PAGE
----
How To Retain Your Best People Without Creating Entitlements

An entitlement mentality is a painful, cancerous mindset to have in an organization. But by examining the practices that might be perpetuating it and making a commitment to align compensation with business objectives, a company can create a new, organization-wide “ownership mentality”. Here’s how:

First, here are four primary reasons employees stay with a company or decide to go.
  • Compelling future
  • Positive work environment
  • Opportunities for personal and professional growth
  • Financial rewards
Progressive companies must learn to balance each of these areas without creating an entitlement mentality.  You have to focus on the economics that sustain the company as you construct and carry out your rewards philosophy. You have to create a unified vision for growing the business without over indulging the desires of employees.

What Get’s Good People to Stay?

This balance means that a business tries to create a culture that is based on everyone feeling they have some amount of ownership.  An ownership mentality is the opposite of entitlement.  In most organizations, these two mindsets represent polar opposites and pull in employees in one direction or the other.  Let’s examine each of these.
Employees with an entitlement attitude have not learned that you only earn value as value is created.  They feel entitled because of the way their rewards systems have been structured or by precedents management has created when they address individual concerns and desires.  For example:
  • Annual bonuses are distributed each year without a structured, tested formula for determining payouts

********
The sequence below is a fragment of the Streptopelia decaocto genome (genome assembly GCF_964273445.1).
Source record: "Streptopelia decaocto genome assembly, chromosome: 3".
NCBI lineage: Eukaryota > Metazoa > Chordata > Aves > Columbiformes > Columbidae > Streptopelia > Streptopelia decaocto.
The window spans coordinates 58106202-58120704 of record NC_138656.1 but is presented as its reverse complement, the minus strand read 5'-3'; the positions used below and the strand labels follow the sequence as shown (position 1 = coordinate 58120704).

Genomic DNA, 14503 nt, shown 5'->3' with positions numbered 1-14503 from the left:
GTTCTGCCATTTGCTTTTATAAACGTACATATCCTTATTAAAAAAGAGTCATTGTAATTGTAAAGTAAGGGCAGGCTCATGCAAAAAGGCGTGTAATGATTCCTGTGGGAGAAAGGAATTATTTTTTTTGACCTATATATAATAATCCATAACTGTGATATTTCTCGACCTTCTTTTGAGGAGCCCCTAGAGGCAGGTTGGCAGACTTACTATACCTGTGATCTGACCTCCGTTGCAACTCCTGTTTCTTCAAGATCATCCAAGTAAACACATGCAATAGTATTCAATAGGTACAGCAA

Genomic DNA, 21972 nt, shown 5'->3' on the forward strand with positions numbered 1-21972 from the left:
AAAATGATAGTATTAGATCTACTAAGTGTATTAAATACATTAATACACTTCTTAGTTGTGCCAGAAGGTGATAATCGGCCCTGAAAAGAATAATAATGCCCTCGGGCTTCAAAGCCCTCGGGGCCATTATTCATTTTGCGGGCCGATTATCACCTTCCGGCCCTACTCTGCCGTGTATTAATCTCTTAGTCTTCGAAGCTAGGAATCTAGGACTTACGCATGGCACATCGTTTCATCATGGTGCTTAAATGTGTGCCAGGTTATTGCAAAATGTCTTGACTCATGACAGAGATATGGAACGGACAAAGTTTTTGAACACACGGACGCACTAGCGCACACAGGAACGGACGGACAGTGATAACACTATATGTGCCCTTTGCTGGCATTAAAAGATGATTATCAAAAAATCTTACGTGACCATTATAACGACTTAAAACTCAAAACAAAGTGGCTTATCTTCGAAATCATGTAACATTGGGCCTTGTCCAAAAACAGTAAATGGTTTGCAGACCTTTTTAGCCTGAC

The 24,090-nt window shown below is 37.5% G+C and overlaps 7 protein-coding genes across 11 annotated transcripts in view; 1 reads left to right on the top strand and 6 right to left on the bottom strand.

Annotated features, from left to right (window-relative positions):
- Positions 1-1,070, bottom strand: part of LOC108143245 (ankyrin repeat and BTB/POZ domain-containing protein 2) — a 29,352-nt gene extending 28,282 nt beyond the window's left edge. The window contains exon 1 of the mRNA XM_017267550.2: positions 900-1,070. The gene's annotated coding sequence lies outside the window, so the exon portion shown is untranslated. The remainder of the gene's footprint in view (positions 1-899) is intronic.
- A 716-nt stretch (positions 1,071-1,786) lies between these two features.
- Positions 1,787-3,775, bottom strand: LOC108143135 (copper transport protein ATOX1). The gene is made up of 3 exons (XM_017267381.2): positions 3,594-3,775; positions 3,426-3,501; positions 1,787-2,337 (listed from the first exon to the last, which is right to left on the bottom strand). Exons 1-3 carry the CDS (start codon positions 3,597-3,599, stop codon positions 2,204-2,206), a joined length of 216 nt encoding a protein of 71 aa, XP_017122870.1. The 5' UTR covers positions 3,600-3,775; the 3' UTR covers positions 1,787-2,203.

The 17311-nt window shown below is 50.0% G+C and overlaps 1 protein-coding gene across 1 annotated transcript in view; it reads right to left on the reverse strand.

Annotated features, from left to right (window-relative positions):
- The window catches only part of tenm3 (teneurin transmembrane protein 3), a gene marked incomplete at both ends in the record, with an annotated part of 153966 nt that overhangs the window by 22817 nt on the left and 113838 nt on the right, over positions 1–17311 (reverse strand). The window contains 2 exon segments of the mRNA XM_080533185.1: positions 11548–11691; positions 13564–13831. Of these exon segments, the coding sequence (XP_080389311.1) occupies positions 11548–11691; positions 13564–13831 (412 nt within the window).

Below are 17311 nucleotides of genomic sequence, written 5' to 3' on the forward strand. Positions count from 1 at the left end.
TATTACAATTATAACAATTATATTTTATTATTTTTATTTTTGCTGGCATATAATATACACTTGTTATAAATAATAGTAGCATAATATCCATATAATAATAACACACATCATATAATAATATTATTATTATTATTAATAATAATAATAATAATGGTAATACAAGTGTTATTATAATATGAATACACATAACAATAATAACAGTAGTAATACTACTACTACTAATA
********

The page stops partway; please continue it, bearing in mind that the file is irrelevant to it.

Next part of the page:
• Employees feel they deserve stock if they work in a closely held business
  • Management implements incentive plans that don’t correspond with critical performance thresholds and incentives are paid based on individual performance even when the company is not profitable.
  • Employees aren’t meeting their key performance indicators and yet expect income increases each year
  • There is no stated rewards philosophy to guide decisions about pay.
  • Employees are skeptical about management plans and sometimes even undermine efforts directed at improving performance
  • Long-time employees have a “tenured” mentality and feel they deserve more compensation regardless of performance
If your organization is experiencing these symptoms, don’t be too discouraged.  You are not alone.  Unfortunately, such trends are common, particularly in privately owned businesses.  These issues usually emerge when a business has been built over time and compensation has been dealt with on an individual basis as a way to hire and retain key people.  The result is a patchwork solution to something that should be aligned strategically with the company’s business plan.
It’s a term teenagers use when they aren’t willing to concede a point – but have become bored with the discussion.  “Whatever!” means simply that the issue just isn’t that important to them – they’re neither hot nor cold on it.  In essence “whatever” is short for saying, “you can do whatever you want with/about (fill in the blank) because I don’t really see that it’s going to impact me all that much.”
Employees with this mindset are obviously not fully committed to performance. Although they may not have an entitlement mentality, they also don’t yet see the relationship between the company achieving its financial goals and their ability to achieve their own. Company leaders have not captured their “hearts and minds.” Again, this happens when companies aren’t strategic and consistent in building rewards systems and programs.  “Whatever,” is a mindset you’ll also find in organizations where there is a lot of talk about change, improvement, and opportunity, but little corresponding action is ever taken.
In a company where the workforce has an ownership mentality, both employees and shareholders draw the same conclusion about “what’s important.”  Key people understand where the company is headed and have a commitment to reaching specific goals.
An ownership mentality, however, does not just occur because employees understand clearly what the company wants to achieve.  This is an assumption too many business owners make.  “I have told my employees about my vision and what I expect of them – why aren’t they more focused?  Why am I not seeing results?”